September 16, 2012

Each Agent for Themselves.

     Campbell makes some heavy observations on Sojourner Truth’s speech at the Women’s Rights Convention; more specifically Gage’s version. Gage’s version of the speech sounds like a uneducated, stereotypical black women speaking. We know that isn’t true in some respect. Truth was a woman who grew up with a Dutch English background. So the imagined tone and dialect of Truth could be entirely made up.

     Yet, Campbell’s version of the speech is also different. Granted, I have never heard someone with a Dutch English accent speak, but Campbell’s version is not what I imagined. When we were shown Marius Robinson’s recounting of the speech, it seemed more authentic. Yet, it also didn’t portray the intensity and the “language” that Campbell and Gage both have in theirs.

     What does this imply? I believe that at the time, it was very much still a man’s world. Obviously it was because women were having conventions about their rights at the time. Men still viewed women as these fragile creatures that needed to be pampered, sheltered, and shut away from the reality of the world.

     In that aspect, that makes men the agent/cy of Truth’s speech. They decided how to portray the speech the way they believed it should have been said; a fragile, gentle women speaking about her “rights”. Gage and Campbell did the same thing. They made the woman extremely passionate and in some aspect, made her more credible yet less educated. Robinson may have made Truth sound like a dainty, but she still sounded educated. Campbell and Gage made her sound like she had a true purpose, but unable to speak properly. Each one wanting THEIR opinion to shine in an another women’s text.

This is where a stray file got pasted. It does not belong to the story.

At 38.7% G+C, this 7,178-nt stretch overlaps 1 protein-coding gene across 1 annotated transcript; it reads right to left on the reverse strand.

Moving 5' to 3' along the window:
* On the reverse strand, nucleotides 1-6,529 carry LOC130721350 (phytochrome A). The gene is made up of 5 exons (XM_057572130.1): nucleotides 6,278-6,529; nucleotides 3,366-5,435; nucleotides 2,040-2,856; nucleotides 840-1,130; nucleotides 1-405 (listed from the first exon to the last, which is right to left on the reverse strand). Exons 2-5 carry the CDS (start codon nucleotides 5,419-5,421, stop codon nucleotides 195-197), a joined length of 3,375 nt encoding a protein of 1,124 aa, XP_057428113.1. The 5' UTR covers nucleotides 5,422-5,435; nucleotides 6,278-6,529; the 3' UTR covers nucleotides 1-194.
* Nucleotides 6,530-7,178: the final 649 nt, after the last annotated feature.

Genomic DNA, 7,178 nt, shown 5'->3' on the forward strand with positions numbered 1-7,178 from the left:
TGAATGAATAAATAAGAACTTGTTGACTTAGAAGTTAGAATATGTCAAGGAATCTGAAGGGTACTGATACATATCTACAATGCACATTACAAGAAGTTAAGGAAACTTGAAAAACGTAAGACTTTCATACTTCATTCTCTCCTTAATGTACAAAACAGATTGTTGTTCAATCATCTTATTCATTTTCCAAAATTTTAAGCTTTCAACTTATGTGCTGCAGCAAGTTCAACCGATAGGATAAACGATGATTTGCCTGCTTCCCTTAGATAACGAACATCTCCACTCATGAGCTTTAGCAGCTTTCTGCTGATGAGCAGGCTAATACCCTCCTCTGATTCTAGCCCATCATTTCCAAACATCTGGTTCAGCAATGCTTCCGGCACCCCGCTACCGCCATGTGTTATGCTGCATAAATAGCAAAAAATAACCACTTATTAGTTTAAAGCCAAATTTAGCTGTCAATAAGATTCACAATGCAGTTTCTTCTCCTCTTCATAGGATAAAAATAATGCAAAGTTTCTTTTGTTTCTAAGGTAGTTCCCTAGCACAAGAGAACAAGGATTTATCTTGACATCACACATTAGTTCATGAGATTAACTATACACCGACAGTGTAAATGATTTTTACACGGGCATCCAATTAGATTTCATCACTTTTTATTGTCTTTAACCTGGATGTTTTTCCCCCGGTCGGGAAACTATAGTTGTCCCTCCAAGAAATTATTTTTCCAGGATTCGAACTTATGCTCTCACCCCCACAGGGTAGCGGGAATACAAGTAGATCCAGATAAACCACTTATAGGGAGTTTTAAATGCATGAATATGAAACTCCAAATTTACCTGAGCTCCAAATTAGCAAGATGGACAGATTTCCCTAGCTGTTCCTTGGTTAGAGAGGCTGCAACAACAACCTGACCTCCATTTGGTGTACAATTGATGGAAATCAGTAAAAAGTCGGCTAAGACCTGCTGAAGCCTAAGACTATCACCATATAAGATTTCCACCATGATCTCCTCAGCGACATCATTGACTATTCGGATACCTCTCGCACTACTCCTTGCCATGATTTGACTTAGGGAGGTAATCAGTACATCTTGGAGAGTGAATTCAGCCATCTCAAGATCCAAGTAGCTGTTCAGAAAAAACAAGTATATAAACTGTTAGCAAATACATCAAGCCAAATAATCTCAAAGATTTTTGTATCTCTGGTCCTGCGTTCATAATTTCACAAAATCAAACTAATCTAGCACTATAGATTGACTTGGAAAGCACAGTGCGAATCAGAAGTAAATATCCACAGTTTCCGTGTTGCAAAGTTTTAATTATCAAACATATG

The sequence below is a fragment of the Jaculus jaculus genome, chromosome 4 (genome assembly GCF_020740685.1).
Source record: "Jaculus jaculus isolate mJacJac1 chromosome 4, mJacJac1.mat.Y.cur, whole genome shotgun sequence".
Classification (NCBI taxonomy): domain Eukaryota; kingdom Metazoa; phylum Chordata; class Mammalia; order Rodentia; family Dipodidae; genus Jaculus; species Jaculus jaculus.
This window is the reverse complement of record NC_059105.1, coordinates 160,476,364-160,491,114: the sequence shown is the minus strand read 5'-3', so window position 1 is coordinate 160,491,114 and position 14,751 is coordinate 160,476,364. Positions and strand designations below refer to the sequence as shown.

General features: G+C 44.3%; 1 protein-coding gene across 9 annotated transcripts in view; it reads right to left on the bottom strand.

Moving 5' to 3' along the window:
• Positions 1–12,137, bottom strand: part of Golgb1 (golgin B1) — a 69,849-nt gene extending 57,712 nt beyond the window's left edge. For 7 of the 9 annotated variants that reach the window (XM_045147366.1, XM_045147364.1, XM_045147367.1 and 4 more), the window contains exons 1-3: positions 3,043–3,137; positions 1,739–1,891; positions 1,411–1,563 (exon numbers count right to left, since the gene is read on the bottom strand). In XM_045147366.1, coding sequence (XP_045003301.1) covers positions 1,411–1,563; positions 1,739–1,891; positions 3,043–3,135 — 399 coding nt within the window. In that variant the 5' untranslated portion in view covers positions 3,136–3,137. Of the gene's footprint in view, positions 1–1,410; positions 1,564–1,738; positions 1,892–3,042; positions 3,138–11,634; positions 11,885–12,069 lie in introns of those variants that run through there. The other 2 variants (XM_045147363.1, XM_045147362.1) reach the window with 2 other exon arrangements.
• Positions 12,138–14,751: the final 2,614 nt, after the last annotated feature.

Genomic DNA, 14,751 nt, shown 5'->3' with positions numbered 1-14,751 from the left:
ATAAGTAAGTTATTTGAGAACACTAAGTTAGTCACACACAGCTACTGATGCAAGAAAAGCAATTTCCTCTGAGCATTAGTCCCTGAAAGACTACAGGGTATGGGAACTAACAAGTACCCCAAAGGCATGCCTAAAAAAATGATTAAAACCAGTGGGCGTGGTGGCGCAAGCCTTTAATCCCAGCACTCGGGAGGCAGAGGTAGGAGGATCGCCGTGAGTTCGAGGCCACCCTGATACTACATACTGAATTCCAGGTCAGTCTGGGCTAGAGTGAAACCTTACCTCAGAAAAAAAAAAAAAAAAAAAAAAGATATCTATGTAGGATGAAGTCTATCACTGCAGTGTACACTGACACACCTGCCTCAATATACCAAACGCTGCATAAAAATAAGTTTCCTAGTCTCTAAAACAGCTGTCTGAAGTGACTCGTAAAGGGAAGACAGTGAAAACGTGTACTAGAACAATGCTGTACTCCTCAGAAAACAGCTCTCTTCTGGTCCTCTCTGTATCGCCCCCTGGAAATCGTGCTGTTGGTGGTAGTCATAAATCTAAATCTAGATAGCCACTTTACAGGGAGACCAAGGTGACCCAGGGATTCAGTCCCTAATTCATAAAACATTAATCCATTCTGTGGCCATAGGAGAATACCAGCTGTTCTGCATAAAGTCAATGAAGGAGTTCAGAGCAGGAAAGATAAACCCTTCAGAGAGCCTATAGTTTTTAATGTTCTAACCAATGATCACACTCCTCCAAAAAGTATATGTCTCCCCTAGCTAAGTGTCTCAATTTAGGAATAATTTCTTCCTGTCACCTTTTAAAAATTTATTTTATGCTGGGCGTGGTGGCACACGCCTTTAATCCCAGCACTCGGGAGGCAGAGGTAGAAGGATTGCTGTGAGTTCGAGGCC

1 comment:

rachel rivera said...

I think the different translations of the speech are interesting. Like Dr. Graban said in class, Truth authorized Gage's version of the speech and said it was okay. I think it's interesting because you see it in that dialect and today, at least, you think of an uneducated black woman and I don't even think of her fighting for women's rights but against slavery. I see her speaking out at an anti-slavery convention instead of a women's convention.

Then, with Campbell's version, I can see her purpose more clearly and I can understand exactly what she's fighting for.

I agree that each author's interpretation was probably meant more for their own purpose to shine through so it's interesting to see just how a dialect can change the purpose/presentation so drastically.

(That said, it could also be like that because we're in a different time.)

I also think we could look at this from the perspective they were: they were each trying to target a certain audience and the dialect they chose to present this speech in allows this. Are they trying to keep historical accuracy (Campbell's supposed reason for correcting this) or are they trying to reach a certain audience?

(I apologize if this makes no sense; I'm kind of trying to figure out what I mean myself as I write this.)

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